Dog walker Jess Dolce recently began a campaign that took the doggy nerd and social media worlds by storm. Her blog, Notes from a Dog Walker, addressed a problem dog trainers are all too familiar with: dog reactivity problems created by poorly managed, uber-social dogs. She calls these supersocial dogs MDIFs, which is actually more a reference to the owner’s behavior than the dog’s. “MY DOG IS FRIENDLY!” the owner screams as her dog, either on a 26-foot flexileash or having pulled free from her owner, rushes to greet another leashed dog. Read the original PSA on MDIFs here (opens as PDF).
Dog trainers know that leashed greetings often create a recipe for disaster, even in socially compatible dogs. The only time they tend to go well is when you have two dogs who like to meet by sniffing each other first, not dogs for whom “play” or any over-the-top social interactions are default behaviors.
We’re all familiar with the “fight or flight” dichotomy, and the leash removes the flight option, which dramatically increases the chances of a fight. An off-leash “friendly dog” rushing an on-leash “friendly dog” may cause the leashed dog to develop leash reactivity problems where none existed. This happens to a lot of dog people: They socialize their dogs well, and then BAM! One bad incident creates a lifetime of behavior modification. The MDIF and owner go home and relax, while the leashed dog now barks and lunges when other dogs pass by. Many MDIFs have dozens of “victims.”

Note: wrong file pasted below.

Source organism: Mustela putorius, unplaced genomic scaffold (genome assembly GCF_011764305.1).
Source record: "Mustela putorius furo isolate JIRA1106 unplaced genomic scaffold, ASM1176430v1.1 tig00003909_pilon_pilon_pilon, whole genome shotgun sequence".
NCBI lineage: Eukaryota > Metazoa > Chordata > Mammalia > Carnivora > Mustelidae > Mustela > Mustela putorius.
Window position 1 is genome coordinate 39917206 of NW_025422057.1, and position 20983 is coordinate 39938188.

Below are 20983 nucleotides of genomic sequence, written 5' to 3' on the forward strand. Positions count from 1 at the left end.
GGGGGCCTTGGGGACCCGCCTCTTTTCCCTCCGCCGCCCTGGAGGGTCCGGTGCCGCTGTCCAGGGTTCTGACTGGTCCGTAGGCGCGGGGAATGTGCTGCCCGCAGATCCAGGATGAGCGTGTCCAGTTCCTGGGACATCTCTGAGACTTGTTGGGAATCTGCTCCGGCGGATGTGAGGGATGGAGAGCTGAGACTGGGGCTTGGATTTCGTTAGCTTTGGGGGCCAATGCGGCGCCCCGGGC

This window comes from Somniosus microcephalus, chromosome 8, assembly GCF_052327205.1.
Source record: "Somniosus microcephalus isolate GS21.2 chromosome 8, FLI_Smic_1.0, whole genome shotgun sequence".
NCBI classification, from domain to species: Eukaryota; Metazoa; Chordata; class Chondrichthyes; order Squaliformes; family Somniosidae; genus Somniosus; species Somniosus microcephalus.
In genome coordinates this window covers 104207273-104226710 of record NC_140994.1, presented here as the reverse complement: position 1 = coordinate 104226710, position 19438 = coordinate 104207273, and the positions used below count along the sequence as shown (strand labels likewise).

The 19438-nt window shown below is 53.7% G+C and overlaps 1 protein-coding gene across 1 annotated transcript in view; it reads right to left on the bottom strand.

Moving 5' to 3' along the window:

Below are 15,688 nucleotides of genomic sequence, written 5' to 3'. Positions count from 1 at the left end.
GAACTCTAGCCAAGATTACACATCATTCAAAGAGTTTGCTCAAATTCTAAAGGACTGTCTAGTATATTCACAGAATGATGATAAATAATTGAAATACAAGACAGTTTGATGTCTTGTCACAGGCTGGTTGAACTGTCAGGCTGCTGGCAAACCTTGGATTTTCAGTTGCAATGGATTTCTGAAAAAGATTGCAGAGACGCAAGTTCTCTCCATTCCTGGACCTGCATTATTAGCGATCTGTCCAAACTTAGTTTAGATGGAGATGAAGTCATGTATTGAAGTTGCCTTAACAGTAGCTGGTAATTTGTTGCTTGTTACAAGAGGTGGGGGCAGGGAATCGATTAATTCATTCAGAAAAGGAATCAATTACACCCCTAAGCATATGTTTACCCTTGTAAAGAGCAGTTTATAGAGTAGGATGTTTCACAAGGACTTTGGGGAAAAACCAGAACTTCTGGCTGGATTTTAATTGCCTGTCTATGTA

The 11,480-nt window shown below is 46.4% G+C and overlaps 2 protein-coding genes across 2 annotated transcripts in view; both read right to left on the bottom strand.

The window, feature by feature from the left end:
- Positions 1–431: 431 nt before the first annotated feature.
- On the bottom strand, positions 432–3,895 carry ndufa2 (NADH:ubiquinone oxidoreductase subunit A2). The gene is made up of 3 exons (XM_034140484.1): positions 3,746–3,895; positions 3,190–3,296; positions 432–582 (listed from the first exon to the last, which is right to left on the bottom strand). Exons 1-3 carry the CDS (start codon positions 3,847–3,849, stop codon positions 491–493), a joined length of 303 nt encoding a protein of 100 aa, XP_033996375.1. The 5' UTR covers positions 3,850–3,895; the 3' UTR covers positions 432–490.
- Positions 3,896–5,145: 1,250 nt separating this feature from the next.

This happened to my Saint Bernard, Cuba, recently. Deep in the throes of adolescence, Cuba is passing through a second fear period. He was tethered at the classroom, relaxing with a bone, when an unfamiliar dog pulled his leash out of his owner’s hand, ran up to Cuba like a freight train, and jumped on his back. Cuba definitely did not think this behavior was friendly. It would be like going to dinner with your family in a nice restaurant when a stranger enters and is SOEXCITEDTOSEEYOU that he leaps at you and tackles you like a linebacker. Friendly? Maybe the person had good intentions, but I would see such behavior as very scary and grossly inappropriate. Luckily, I was able to split up Cuba and his MDIF without injury — although it sounded a lot worse than it was, with a lot of snarling and growling. But both dogs went away changed by the experience: Cuba may now have resource guarding issues, barrier frustration difficulties, and leash reactivity to Golden Retrievers, fluffy dogs, reddish-gold dogs, etc. Only time will tell. The approaching dog, on the other hand, learned that if he pulls hard and long enough on his leash, he will get whatever he wants, including the opportunity to rehearse inappropriate behaviors.
Leila is a rescued, very friendly hound mix belonging to Nicole, client turned best friend and occasional training assistant. Leila is, essentially, Lomonaco dog version 2.5 and is a member of my family. She also has luxating patella in her rear legs. While she is very friendly and likes to play, she does not like to play with exuberant, bouncy steam-roller MDIFs who jump on her hips.
MDIFs are the nemeses of DINOS — Dogs in Need of Space. DINOS come in many forms. They may be service dogs, friendly dogs who are out to train and not play on a given day, females in heat, dogs with contagious diseases or medical issues, dogs with reactivity or aggression problems, dogs with disabilities, senior dogs, or dogs owned by people who are frightened by strange dogs.